The day after our first conference, we were able to relax a little. In the morning, we got to go to New Life Baptist, Richmond’s church, and play with the children in the surrounding area. At first only a few kids really close by came to play, but as word spread that Muzunga were playing in the area, the yard was full of children. Activities ranged from playing soccer, jumping rope, blowing bubbles, and we even taught the children how to play duck-duck-goose! There was also a group that just sat and talked with us about all sorts of things. For being in an impoverished area, the kids are very smart. We met a few young adolescents that were well-versed in four languages: English, Lugandan, French, and Spanish! (Do not ask me why African children needed to know French or Spanish, because I have no idea.)
After playing, we got to teach the children bible songs and got them to sing along and dance with us! Maggie also gave a brief speech about the gospel and why we were in Uganda. We told the kids to come to church tomorrow on Sunday, and then proceeded to hand out Snickers bars to all of the kids. (We even got a stand in videographer so Grace could join in the singing!)
We left the church and went back to go back to the hotel to prepare for Arthur and Becca’s Uganda wedding. They got married in the states, but Arthur wanted a Ugandan wedding. The men in our group were given traditional African shirts to wear, and the women wore traditional African dresses called Mushananas.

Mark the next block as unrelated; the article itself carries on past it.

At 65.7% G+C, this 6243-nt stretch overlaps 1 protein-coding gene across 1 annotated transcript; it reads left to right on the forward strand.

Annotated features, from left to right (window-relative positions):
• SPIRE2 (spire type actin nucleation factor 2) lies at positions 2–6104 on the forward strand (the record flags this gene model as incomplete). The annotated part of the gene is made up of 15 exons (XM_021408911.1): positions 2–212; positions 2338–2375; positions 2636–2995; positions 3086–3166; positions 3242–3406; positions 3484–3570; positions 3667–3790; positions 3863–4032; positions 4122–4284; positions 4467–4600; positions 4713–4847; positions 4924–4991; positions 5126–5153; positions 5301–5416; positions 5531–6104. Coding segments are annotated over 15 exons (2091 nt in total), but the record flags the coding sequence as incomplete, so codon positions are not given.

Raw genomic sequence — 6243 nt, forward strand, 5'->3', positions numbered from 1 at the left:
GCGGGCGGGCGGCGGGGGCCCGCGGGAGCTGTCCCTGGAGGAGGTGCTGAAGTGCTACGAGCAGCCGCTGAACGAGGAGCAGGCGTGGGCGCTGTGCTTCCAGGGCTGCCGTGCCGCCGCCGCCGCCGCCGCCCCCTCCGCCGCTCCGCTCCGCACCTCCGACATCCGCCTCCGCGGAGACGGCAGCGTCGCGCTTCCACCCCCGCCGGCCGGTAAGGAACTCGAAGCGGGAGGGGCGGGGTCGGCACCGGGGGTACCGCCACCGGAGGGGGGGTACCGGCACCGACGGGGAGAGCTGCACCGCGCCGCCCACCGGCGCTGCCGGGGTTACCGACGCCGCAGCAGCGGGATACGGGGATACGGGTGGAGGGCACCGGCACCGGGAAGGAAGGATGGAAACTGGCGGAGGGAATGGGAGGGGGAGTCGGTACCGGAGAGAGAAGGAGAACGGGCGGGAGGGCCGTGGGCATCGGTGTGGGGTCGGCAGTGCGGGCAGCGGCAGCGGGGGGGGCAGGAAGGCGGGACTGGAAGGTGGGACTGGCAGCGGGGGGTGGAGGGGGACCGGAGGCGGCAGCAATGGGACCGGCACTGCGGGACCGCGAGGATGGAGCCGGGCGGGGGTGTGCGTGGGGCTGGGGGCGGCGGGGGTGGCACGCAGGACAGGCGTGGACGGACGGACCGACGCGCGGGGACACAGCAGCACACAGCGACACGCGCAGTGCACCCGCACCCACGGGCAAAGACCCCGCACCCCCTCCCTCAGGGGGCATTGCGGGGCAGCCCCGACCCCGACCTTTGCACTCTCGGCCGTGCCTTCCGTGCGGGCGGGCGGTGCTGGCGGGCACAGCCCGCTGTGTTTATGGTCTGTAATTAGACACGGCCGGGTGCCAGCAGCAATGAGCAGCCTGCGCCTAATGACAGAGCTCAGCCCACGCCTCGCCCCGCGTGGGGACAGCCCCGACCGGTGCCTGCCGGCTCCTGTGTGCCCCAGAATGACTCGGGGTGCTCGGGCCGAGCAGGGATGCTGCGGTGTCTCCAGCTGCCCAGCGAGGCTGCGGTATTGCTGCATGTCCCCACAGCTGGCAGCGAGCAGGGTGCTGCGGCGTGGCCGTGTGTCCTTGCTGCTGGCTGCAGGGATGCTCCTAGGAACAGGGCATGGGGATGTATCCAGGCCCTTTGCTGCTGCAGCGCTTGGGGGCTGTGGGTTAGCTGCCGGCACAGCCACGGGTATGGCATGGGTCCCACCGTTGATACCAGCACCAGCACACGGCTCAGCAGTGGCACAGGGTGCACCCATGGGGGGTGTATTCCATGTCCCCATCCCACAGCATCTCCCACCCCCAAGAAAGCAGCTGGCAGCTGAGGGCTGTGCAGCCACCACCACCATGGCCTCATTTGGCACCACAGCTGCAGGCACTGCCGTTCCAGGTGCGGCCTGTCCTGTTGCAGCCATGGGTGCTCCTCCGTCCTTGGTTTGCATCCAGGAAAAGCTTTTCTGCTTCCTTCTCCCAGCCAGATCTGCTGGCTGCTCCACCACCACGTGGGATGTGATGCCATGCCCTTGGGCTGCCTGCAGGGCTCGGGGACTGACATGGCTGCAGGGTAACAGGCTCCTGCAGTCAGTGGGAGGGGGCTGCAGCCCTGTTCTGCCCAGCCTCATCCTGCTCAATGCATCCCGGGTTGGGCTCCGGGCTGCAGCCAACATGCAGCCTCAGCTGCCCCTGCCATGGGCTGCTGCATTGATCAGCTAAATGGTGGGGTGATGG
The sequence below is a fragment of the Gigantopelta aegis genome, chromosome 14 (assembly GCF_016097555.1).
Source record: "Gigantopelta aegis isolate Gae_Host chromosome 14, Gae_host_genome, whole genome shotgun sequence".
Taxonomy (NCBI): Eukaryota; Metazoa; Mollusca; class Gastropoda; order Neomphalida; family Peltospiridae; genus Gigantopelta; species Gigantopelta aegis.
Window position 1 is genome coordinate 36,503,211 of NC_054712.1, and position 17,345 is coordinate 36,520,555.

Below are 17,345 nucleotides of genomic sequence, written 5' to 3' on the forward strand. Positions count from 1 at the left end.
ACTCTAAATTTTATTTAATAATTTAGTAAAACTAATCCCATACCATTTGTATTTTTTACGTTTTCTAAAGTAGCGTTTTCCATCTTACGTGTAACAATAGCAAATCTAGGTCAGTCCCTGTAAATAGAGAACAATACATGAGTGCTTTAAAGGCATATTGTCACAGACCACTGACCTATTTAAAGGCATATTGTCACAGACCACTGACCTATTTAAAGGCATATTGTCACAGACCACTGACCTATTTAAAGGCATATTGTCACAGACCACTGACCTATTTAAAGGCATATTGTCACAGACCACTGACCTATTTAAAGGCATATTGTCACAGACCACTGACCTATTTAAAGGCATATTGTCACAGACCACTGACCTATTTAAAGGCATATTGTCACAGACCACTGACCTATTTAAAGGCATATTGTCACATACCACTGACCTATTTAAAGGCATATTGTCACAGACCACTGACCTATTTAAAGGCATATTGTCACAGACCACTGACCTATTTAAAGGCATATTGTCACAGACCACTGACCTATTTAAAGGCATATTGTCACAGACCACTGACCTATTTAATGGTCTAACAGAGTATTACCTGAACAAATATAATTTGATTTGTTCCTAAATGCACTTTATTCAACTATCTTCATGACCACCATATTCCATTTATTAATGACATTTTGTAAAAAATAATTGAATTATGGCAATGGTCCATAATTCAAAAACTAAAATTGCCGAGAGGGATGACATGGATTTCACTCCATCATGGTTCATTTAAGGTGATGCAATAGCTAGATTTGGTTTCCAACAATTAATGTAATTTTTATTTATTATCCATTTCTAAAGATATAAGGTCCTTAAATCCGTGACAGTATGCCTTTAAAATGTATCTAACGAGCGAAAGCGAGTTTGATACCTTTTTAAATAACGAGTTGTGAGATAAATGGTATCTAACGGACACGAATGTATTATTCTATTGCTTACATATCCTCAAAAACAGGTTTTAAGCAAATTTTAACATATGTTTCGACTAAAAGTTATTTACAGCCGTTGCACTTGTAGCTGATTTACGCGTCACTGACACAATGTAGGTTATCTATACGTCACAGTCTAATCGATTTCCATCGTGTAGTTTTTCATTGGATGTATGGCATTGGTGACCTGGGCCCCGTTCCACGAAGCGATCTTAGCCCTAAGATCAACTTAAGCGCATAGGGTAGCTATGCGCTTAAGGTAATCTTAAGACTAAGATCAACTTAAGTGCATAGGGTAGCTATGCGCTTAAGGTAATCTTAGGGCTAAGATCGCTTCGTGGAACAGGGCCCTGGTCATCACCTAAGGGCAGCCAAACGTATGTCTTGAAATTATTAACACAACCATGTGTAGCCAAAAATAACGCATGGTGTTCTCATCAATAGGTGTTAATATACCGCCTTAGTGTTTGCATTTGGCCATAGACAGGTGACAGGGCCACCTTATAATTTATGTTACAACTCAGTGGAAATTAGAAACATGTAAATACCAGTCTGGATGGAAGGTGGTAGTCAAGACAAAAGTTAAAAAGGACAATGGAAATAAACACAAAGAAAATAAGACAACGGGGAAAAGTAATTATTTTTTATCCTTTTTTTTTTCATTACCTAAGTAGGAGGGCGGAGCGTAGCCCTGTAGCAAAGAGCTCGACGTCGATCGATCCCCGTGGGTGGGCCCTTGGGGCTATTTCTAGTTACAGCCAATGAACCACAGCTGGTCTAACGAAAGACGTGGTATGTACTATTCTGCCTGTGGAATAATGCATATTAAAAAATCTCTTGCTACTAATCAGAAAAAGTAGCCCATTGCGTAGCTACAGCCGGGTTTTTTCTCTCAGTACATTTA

The wedding started at New Life Baptist at 2:00 PM, and was actually quite similar to all of the weddings that I had attended. The reception was at the Rest Gardens, which was an incredibly beautiful place. The ceremony was full of speeches and watching traditional African dancing. The thing that was strangest to us was that the guests did not dance the entire time until the very end of the reception. Between that was an endless barrage of speeches upon speeches, with some song and dance performances in-between. The highlight for most of us was the group The Harmonics. They were an acapella group that were absolutely magnificent, especially when they sang Lion Sleeps Tonight. By the end of the wedding, most of the Baylor crowd was finding it hard to stay entertained, as we had spent the last eight hours just sitting down. However, the bride had suggested that we bring a couple songs to show the Ugandans, and around 10:00 PM, our chance to finally dance came on. We showed them the Cha-Cha slide and the Cupid shuffle, finishing with One Dance by Drake. It was a great time, as the Ugandans joined in immediately and were thrilled that the Muzunga could dance. Culturally, it was shocking to them that we would dance with them, for multiple reasons. First, the Africans have a saying: “Muzunga can’t dance.” We proved them very wrong with that, and it was the subject of discussion the rest of the night. The other reason they were taken aback by our dancing with them was the fact that they considered us as upper classmen, and that the rich do not dance with the poor. It was great showing them that we loved them as our equals, and the fact that we got to do so by singing and dancing was a joy.
May 21, 2016